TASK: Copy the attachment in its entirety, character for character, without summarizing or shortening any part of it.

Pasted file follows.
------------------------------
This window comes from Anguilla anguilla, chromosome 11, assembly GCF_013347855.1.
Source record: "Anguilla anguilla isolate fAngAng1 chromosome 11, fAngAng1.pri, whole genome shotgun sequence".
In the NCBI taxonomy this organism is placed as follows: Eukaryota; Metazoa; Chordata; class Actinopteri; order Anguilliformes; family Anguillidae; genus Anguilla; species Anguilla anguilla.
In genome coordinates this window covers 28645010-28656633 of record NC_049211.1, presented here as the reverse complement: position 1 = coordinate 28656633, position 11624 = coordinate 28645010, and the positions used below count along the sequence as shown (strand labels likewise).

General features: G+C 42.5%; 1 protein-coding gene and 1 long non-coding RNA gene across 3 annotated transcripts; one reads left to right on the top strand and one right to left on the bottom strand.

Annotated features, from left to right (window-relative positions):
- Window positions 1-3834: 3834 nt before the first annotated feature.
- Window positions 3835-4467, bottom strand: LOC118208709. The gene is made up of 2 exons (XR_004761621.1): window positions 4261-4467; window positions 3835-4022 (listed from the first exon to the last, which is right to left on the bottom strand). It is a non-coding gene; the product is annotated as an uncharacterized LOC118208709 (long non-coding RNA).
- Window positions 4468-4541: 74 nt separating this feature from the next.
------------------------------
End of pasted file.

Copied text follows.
This window comes from Anguilla anguilla, chromosome 11, assembly GCF_013347855.1.
Source record: "Anguilla anguilla isolate fAngAng1 chromosome 11, fAngAng1.pri, whole genome shotgun sequence".
In the NCBI taxonomy this organism is placed as follows: Eukaryota; Metazoa; Chordata; class Actinopteri; order Anguilliformes; family Anguillidae; genus Anguilla; species Anguilla anguilla.
In genome coordinates this window covers 28645010-28656633 of record NC_049211.1, presented here as the reverse complement: position 1 = coordinate 28656633, position 11624 = coordinate 28645010, and the positions used below count along the sequence as shown (strand labels likewise).

General features: G+C 42.5%; 1 protein-coding gene and 1 long non-coding RNA gene across 3 annotated transcripts; one reads left to right on the top strand and one right to left on the bottom strand.

Annotated features, from left to right (window-relative positions):
- Window positions 1-3834: 3834 nt before the first annotated feature.
- Window positions 3835-4467, bottom strand: LOC118208709. The gene is made up of 2 exons (XR_004761621.1): window positions 4261-4467; window positions 3835-4022 (listed from the first exon to the last, which is right to left on the bottom strand). It is a non-coding gene; the product is annotated as an uncharacterized LOC118208709 (long non-coding RNA).
- Window positions 4468-4541: 74 nt separating this feature from the next.